By C. Rajshekhar Rao
Police arrested test bowler Shantakumaran Sreesanth and two other Indian cricketers over allegations of spot-fixing during a domestic Twenty20 tournament.
"It is with considerable regret and anguish that I pronounce the arrest of three players - namely Sreesanth, Ankeet Chavan and Ajit Chandila – and seven bookies and their assistants," Delhi Police Commissioner Neeraj Kumar said. "There was an agreement that the players would give away a minimum amount of runs in an over."
A magistrate later ordered the players into police custody for five days to enable investigation.
Spot-fixing involves performing in a pre-determined way at set times for the benefit of gamblers. Kumar said the bowlers, all of whom play for a Rajasthan-based team, gave signals such as rotating a watch or hanging a towel at the waist before giving away the minimum number of runs decided upon. Kumar said up to 6 million rupees (US$110,000) were given for such an over.
"We had specific information about spot-fixing and soon came to know that these three players were involved. Our team was at each venue where they played because signals could have been given even during commercial breaks," said Kumar, whose officials also read out transcripts of alleged phone conversations between bookies and players.
All three cricketers, who face charges of cheating and criminal conspiracy, have been suspended by the Board of Control for Cricket in India.
"As of now, the 3 players ... stand suspended pending enquiry," the BCCI said in a statement. "Strictest action will be taken, if found guilty."
Sreesanth has the highest profile among the players detained by police, having played 27 test matches and 53 limited-overs internationals for India.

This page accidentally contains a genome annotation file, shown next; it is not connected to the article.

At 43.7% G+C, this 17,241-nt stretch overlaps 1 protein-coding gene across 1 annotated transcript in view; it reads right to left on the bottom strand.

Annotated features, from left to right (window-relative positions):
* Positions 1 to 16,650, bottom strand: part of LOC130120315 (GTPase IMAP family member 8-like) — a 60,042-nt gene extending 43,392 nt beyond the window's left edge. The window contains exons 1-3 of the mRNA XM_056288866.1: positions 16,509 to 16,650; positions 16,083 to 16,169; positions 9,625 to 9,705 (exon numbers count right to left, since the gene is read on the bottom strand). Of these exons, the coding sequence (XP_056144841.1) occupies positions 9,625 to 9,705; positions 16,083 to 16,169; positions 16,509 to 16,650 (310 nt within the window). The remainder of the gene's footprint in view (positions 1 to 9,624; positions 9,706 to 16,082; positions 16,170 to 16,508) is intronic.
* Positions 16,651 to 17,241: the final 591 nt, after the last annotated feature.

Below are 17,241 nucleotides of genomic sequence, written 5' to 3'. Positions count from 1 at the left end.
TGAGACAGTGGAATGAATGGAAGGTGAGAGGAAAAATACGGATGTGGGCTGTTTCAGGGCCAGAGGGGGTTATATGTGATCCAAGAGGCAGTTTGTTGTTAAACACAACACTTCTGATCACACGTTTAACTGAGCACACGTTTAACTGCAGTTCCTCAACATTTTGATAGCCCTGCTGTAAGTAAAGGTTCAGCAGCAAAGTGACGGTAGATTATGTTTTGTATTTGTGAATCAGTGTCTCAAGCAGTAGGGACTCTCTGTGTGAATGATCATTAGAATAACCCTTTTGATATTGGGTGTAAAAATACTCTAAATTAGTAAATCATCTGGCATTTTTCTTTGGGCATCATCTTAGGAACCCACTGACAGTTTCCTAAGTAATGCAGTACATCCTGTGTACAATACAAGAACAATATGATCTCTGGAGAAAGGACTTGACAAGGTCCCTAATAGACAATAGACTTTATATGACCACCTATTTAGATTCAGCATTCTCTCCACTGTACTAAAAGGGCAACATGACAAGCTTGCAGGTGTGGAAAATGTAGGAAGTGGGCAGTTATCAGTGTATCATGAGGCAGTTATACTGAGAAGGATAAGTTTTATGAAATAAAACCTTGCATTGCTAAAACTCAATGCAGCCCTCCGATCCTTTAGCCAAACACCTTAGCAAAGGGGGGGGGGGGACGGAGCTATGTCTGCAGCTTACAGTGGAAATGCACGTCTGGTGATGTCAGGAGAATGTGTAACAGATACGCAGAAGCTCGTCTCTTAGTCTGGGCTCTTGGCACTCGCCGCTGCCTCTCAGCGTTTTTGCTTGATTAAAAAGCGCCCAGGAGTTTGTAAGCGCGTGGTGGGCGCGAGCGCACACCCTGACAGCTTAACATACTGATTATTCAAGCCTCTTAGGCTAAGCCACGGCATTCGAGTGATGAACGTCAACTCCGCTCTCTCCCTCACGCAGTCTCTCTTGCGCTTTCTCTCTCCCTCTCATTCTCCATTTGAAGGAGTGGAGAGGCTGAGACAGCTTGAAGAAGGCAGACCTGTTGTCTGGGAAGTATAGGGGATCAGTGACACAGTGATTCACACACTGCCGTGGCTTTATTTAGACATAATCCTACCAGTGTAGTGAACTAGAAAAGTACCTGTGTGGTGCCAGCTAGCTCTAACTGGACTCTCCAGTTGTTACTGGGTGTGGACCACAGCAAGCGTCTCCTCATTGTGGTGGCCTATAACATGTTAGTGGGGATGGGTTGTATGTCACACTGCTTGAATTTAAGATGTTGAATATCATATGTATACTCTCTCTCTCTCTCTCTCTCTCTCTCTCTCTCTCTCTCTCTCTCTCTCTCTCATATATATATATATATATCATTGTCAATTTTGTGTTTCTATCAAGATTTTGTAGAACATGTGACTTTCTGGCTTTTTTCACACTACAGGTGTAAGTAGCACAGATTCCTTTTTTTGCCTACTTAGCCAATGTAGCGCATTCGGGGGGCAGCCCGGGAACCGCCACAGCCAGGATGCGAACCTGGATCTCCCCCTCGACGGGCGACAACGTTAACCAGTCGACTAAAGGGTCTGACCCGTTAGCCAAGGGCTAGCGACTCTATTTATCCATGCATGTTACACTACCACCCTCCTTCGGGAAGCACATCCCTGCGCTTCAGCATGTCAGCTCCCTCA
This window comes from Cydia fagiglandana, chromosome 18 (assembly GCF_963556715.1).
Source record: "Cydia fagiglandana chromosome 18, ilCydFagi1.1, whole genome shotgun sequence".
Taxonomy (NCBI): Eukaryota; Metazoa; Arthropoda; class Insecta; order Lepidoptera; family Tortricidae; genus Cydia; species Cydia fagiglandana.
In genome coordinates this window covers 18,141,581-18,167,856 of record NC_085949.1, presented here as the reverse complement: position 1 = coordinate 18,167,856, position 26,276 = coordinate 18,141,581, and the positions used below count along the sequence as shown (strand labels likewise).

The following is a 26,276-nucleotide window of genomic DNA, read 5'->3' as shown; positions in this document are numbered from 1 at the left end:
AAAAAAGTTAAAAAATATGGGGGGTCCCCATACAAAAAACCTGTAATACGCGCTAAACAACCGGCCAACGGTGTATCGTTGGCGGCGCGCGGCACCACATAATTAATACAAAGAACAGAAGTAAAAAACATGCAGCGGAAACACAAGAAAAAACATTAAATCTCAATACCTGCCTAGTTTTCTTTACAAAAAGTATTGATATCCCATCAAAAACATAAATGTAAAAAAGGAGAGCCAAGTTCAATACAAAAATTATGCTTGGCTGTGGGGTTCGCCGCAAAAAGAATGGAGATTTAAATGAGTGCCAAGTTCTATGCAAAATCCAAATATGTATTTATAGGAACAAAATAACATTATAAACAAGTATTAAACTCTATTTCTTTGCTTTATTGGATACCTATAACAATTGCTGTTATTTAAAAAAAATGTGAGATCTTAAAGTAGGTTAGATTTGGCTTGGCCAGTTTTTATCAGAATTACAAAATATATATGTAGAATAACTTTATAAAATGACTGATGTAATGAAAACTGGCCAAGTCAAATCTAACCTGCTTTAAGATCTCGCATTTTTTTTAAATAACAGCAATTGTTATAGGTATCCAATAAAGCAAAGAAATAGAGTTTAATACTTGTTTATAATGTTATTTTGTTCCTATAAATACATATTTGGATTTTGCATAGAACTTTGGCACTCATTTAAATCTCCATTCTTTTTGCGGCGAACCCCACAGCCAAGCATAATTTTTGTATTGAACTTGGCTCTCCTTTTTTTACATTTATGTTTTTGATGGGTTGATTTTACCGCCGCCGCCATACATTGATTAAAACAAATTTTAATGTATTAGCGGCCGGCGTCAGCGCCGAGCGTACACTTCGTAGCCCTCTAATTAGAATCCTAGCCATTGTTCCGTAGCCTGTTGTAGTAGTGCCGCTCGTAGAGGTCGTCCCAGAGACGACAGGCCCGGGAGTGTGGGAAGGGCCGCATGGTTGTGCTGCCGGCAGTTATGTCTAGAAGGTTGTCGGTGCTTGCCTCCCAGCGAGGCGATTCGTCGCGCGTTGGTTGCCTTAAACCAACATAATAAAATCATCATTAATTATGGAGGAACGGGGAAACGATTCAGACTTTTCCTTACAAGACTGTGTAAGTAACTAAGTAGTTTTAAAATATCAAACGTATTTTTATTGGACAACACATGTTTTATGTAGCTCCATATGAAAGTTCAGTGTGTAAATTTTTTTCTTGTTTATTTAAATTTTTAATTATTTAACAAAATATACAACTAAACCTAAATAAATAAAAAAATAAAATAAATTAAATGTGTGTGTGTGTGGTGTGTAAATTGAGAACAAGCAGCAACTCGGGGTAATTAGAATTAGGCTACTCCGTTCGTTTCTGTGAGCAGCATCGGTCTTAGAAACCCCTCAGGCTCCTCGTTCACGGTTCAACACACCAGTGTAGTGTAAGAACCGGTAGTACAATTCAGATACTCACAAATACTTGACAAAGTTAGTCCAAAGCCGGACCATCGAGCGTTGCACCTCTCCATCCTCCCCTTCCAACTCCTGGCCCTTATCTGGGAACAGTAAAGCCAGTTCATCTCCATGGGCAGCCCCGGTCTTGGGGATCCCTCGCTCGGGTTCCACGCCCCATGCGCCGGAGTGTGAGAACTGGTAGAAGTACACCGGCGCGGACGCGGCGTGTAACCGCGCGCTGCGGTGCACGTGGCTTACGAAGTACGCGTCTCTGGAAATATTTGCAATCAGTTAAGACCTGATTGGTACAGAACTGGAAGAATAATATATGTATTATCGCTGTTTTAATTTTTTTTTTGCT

Former International Cricket Council chief Sharad Pawar called for quick and strong action.
The domestic league "has given substantial financial support to players and this is unforgivable," Pawar said. "The BCCI has to take strict action against the players. The suspension announced is the right kind of action but it should not stop there. There should be a thorough enquiry and, if proven, they should be banned for life."
Former India captain Sourav Ganguly called for a life ban on the players if found guilty.
"Nobody can prevent corruption other than players," Ganguly told the CNN-IBN news channel. "It's about individuals and nobody can force you to bowl a no-ball or a wide. The players found guilty should be banned for life."
Former India allrounder Kirti Azad, now an Indian lawmaker, said there wasn't enough of a deterrent against spot-fixing.
"This had to happen and will happen again because enough action is not taken against such people," he said. "Bans of a year or two will not help.
People should get life bans, or else no one will be able to stop this menace. Cricket is considered a religion here (in India) but it is only bringing disrepute."
Last year, little-known allrounder T.P. Sudhindra was handed a life ban after he was shown in a sting operation by India TV news channel as agreeing to bowl a no-ball at a predetermined time in a local T20 game in the central Indian city of Indore.
Police in New Delhi were also involved in investigations into the match-fixing allegations of the 1990s which implicated former South Africa test captain Hansie Cronje.
Former Pakistan captain Salman Butt, fast bowler Mohammad Asif and Mohammad Amir had been found guilty of spot-fixing during a series in England in 2010 and served from three to seven months in prison.